August 02, 2006
Playing For Next Year
When I was little I'd draw the ire of the nuns in school (and the sting of their rulers) by constantly engaging my baseball-crazy schoolmates with proposed fictional trades.
One of the best things about fantasy sports is making trades for real. Shrewd trades can win titles, but in keeper leagues, it provides a quick way to rebuild as well.
Let's take a recent look at a big trade made in my league, The Albany National Rotisserie league, an NL-only keeper league. The Tommy Johns, mired in 10th place with 41 points, are looking towards the future. The Orange Pac, with 71 points, is just four points behind the league leader, the Bandits.
The Pac trade: Carlos Quentin, Jeremy Hermidia, Brian McCann, Stephen Drew, Ryan Madson and Aaron Heilman.
The TJS give up: Nomar Garciaparra, Jacques Jones, Roy Oswalt, Roger Clemens, Brandon Webb and Johnny Estrada.
Terribly one-sided, right? Of course — unless you consider the strategy the TJs used. They are playing for next year when they will begin the season with 23 players whose salaries total $260 or less.
Garciaparra ($21), Jones ($25), Oswalt ($34) and Clemens ($51) total $131 for just the four of them. Webb and Estrada are in the final years of their contracts, meaning they will go back into the draft and go to the highest bidder next April.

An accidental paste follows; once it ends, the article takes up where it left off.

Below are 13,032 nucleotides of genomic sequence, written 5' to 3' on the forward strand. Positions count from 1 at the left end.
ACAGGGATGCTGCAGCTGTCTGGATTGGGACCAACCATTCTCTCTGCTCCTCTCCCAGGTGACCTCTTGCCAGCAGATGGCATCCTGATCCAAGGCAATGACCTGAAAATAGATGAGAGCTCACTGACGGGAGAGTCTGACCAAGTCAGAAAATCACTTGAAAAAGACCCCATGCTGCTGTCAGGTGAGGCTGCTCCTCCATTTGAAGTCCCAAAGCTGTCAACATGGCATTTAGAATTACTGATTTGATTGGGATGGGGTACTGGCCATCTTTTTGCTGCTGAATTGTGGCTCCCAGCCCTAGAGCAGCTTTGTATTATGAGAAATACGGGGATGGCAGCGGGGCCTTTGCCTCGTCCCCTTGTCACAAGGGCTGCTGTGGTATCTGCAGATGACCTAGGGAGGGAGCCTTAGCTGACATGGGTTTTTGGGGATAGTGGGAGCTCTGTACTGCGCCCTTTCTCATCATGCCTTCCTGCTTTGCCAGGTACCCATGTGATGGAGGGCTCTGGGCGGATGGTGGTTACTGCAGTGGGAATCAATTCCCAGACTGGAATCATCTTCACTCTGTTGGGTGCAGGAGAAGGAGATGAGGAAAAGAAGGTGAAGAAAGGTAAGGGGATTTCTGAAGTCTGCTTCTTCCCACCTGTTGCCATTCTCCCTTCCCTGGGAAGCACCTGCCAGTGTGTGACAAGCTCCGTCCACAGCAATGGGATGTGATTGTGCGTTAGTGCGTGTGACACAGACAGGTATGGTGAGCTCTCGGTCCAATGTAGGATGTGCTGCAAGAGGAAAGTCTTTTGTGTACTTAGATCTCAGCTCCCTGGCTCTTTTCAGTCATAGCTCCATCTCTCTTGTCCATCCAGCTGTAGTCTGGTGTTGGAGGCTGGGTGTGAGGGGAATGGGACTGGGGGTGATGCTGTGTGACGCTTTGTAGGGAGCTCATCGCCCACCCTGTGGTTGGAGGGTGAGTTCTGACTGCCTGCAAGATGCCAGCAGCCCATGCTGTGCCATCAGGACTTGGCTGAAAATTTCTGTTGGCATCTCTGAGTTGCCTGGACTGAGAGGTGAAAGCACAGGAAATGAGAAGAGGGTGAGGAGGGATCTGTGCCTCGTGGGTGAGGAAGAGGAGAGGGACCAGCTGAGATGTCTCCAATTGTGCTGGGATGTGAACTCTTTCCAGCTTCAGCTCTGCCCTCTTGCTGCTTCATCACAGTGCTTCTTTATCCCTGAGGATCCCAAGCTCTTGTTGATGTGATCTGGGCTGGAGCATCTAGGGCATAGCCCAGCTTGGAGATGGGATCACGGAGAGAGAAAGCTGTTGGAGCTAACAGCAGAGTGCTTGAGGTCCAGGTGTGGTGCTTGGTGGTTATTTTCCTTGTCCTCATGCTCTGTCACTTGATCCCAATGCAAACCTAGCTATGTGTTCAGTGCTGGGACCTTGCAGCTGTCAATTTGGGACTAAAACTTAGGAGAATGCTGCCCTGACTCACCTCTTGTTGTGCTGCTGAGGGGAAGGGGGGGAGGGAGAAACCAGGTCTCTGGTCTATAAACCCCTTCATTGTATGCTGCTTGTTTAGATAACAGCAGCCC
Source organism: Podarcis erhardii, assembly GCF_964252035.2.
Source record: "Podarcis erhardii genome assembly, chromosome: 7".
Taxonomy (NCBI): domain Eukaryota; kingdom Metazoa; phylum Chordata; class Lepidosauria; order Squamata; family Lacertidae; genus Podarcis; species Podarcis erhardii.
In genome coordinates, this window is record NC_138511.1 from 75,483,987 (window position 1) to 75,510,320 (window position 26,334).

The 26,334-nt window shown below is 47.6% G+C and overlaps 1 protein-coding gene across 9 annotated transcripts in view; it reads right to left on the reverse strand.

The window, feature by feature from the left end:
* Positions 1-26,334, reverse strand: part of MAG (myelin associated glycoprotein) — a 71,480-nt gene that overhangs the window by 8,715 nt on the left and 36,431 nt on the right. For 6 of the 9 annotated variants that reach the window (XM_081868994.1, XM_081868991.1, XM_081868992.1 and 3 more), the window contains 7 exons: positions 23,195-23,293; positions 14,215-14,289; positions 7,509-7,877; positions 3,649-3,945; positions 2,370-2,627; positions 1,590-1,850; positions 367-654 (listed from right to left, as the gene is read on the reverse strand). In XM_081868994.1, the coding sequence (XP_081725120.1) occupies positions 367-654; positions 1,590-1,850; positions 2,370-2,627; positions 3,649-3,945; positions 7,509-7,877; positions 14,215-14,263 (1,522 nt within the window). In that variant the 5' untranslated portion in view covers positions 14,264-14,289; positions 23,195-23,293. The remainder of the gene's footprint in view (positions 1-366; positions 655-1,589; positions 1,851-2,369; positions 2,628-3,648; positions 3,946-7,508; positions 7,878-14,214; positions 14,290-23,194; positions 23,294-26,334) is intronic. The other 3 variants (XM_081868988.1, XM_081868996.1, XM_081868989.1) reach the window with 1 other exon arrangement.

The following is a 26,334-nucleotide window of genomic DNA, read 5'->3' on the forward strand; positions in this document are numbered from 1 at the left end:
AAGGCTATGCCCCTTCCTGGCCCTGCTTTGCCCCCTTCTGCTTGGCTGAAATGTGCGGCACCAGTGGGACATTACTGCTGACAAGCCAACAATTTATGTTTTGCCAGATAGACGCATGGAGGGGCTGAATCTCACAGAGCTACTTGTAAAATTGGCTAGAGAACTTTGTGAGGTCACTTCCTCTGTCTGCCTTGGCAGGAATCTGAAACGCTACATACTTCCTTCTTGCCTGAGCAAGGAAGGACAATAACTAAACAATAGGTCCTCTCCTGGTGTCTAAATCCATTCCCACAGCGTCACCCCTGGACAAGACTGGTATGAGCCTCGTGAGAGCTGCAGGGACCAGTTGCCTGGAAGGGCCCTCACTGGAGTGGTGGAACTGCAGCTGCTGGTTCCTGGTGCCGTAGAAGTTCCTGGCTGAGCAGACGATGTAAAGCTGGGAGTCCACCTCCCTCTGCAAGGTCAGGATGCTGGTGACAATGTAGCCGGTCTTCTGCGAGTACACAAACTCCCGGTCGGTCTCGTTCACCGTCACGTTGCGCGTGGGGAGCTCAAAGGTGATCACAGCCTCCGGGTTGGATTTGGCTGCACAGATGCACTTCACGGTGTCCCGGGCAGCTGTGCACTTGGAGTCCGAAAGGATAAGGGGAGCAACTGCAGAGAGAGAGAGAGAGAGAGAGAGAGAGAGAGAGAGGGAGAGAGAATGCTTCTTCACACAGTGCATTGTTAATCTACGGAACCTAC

Quentin ($10) and Drew ($10) were on the Pac's minor league roster, meaning the "clock hasn't started" on them. The TJs can keep both of them for three years at their current salaries. Among the others, Hermidia is $10, and McCann, Heilman and Madson total only $5. So the TJs get a nice base of cheap, young talent heading into next year.
Nevertheless, I think the TJs got fleeced in this one. First of all, Garciaparra at $21 is a keeper, and Jones at $25 may be as well. If you're rebuilding you need to keep the veteran building blocks.
I'm not convinced Hermidia is as solid as the scouts think: so far he has shown a surprising and troubling lack of power. Quentin and Drew look like the real deal, but both are rookies, and it's too early to tell. McCann is a bonafide keeper.
The reason I think it was a bad deal for the TJs is they failed to extract the Pac's prime keepers. Chris Carpenter, at only $7, would have been a logical player to ask for since three star pitchers were moving the other way in the deal. The TJs also allowed the Pac to hold onto their young closer, Mike Gonzalez, because that team "needed saves," I would have said, "tough crap" (!) and held out.
Here was the TJs rationale: there are only three teams currently buying: my team, The Fire, The Pac, and the Bandits. The TJs felt the Pac had the most to offer and didn't want to risk getting shut out — the Bandits have little to offer, though I've been dangling Ryan Howard and Jess Barfield. The problem with my bid is the TJs have Alfonso Soriano, and I wanted to wait until after the Major League trading deadline to finalize a deal. The TJs apparently felt they had to make a move right away.
In retrospect I have only myself to blame, because I figured if I was going to trade Howard I'd want Soriano back, and with the risk looming that he'd be traded to the American league, I couldn't pull the trigger.